Editor’s note: Throughout this week, Flatland has published a series of stories from our partner, the Kansas Health Initiative, exploring how people access water, the economics of water and the challenges of drinking it. To find these stories, freelance journalist Sarah Green interviewed more than 50 Kansans in person, over the phone and by email over the course of seven months. For additional reporting and images in this series, go to KHI.org.
Governor’s Vision Plan
What started as a charge from Gov. Sam Brownback to state agency staff to develop a 50-year plan to address water issues may now go beyond that time frame. The Kansas Department of Agriculture and the Kansas Water Office in November 2014 released a “draft vision document” after about a year of public input sessions across the state.
Feedback from stakeholders indicated that the plan couldn’t meet all the needs of local areas. Water issues vary widely, even within various regions of the state. New “regional planning teams” were formed to develop appropriate specific goals related to conservation, protection of water quality and education, to name a few. The latest version of the vision now focuses on “the future of water,” not just the next 50 years.
The next version of this long-term plan is scheduled be delivered to the governor and the Kansas Legislature by January 2016.
Expect this to be an ongoing discussion for decades as the state’s reservoirs continue to fill with silt and other nutrients that contribute to water quality issues such as algae blooms.
Small lakes, including Mission Lake in Horton, have undergone dredging projects in recent years. John Redmond Reservoir in Coffey County is the most visible current project, with a $25 million, 25-year plan to remove sediment from the lake bottom in order to add storage capacity. More than 40 percent of the reservoir’s storage space has filled with silt since the U.S. Army Corps of Engineers built the lake in 1964. The reservoir is an important source of water for the Wolf Creek nuclear generating station outside Burlington, which contributes electricity to the state’s major urban areas.
A coalition has formed to advocate for the construction of an open aqueduct to carry floodwater from the Missouri River to southwest Kansas, where the water would supplement the dwindling supply from the state’s portion of the Ogallala aquifer.
The Kansas Aqueduct Coalition points to a 1982 study by the U.S. Army Corps of Engineers that laid out a preliminary concept for such a project. It would require the construction of a reservoir in the very northeast corner of the state, adjacent to the Missouri River, in which floodwater would be stored. The water would then flow through a series of canals meandering 360 miles across the state — uphill, with the assistance of a series of pumping stations to account for rising east to west elevations. It would then be deposited into a reservoir near the town of Utica, about 80 miles north of Dodge City, according to the study.
The Kansas Water Office and the Army Corps of Engineers released an updated version of the original study earlier this year. It estimated the cost at more than $18 billion for the project, which could take 20 years or more to build. It would cost more than $395 million each year for the electricity to operate the system.
Staff from Groundwater Management District No. 3, the water management district that oversees a portion of the Ogallala (or High Plains) aquifer in southwest Kansas, are the biggest public supporters of the Kansas Aqueduct Coalition, which continues to push for study of the feasibility of the plan. State officials indicated this spring that the project’s high costs could hinder its implementation.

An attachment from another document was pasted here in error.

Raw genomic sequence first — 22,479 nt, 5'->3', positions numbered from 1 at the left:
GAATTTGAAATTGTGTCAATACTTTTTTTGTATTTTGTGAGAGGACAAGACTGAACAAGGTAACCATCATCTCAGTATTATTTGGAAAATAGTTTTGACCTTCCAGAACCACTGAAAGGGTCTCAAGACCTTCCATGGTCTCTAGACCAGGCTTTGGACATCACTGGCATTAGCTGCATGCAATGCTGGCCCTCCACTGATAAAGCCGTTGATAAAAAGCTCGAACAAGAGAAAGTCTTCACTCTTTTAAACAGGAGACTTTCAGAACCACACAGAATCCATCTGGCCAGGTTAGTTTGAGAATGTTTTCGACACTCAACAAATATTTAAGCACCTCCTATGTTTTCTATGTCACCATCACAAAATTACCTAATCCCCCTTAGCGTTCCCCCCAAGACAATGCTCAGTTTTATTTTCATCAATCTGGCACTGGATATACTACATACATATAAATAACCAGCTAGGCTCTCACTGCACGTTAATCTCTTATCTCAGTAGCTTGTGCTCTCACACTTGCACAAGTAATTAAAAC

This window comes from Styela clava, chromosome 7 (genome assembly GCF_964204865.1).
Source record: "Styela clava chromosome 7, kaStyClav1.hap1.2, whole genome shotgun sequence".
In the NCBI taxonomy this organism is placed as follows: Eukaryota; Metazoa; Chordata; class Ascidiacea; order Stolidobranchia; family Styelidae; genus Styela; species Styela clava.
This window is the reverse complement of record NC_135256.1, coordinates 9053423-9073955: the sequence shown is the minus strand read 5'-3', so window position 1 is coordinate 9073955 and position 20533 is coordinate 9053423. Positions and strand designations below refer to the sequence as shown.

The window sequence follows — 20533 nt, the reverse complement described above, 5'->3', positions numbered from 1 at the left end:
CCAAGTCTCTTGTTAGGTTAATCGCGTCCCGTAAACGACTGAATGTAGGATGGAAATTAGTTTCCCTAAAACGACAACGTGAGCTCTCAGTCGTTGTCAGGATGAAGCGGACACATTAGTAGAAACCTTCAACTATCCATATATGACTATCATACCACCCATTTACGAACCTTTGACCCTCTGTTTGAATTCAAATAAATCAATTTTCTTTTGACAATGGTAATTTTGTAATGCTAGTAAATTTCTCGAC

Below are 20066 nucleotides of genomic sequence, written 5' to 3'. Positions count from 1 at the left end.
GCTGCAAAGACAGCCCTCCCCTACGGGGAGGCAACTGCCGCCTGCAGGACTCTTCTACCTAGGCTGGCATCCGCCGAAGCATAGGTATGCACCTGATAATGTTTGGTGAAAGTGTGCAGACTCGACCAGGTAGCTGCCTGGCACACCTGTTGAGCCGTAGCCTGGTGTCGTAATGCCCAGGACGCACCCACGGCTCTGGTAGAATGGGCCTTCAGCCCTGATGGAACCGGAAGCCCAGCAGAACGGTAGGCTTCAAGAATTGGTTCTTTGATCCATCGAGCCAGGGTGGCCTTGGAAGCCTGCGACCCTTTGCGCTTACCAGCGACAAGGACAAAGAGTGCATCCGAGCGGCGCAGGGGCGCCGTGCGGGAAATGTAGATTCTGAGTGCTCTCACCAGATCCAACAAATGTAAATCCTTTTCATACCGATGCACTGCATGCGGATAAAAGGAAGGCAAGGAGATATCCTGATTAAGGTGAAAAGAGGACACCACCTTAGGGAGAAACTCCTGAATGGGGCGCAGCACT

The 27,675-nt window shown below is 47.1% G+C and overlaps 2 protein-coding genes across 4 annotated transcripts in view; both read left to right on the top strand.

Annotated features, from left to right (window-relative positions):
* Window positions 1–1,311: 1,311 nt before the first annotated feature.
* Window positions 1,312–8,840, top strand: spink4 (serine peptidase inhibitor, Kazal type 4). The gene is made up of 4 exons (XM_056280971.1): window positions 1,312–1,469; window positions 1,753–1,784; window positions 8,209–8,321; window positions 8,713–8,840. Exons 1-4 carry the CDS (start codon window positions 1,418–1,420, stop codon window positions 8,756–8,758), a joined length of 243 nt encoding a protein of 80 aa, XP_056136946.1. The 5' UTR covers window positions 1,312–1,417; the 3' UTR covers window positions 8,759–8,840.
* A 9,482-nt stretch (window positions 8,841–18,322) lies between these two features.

Urban areas worried about cuts
Mandy Cawby, a spokesperson for WaterOne, a water utility that covers a large swath of Johnson County, says her water district is concerned about the possibility of statewide water restrictions.
Water issues in Johnson County are very different than those in western Kansas, she says. WaterOne has made strategic investments in infrastructure over many years to ensure that its customers have “ample” access to water, Cawby says. The district pulls water primarily from the Kansas and Missouri rivers and serves about 400,000 people in all or part of 17 cities in the Kansas City area.
Cawby says she would like to see education efforts related to who uses water in Kansas so that conservation programs can be targeted proportionally to those who use the most water.
“Eighty-five percent of the water is used for irrigation and 10 percent is for people in town,” she says. “Only about 2 percent of municipal water use is for watering lawns. That seems to be the beef if there is one, that it’s not productive to be a turf farmer. I think we are wasting time focusing on lawn-watering, especially when it doesn’t come at the sake of agricultural use.”
An area where she and western Kansas irrigators might agree is their belief that any decisions regarding water use and conservation should be made at the local level.
“It’s not a one-size-fits-all solution, because it’s not a one-size-fits-all problem,” she says. “We can conserve here, but it wouldn’t help do anything for those who need the water. If the state does do something, we want it to be meaningful and we want it to be effective.”
Technology and water conservation
Some cities, such as Hays and Ellis, have made water conservation a priority for years. Those two cities, for example, have made low-flow water fixtures available to residents for free or at low cost.
Agricultural producers also are making vast investments in technology to use water more efficiently, including refitting massive center-pivot irrigation systems with hoses to drip water onto fields rather than spray it into the air, and sensors implanted into the soil to gain more accurate information about moisture levels.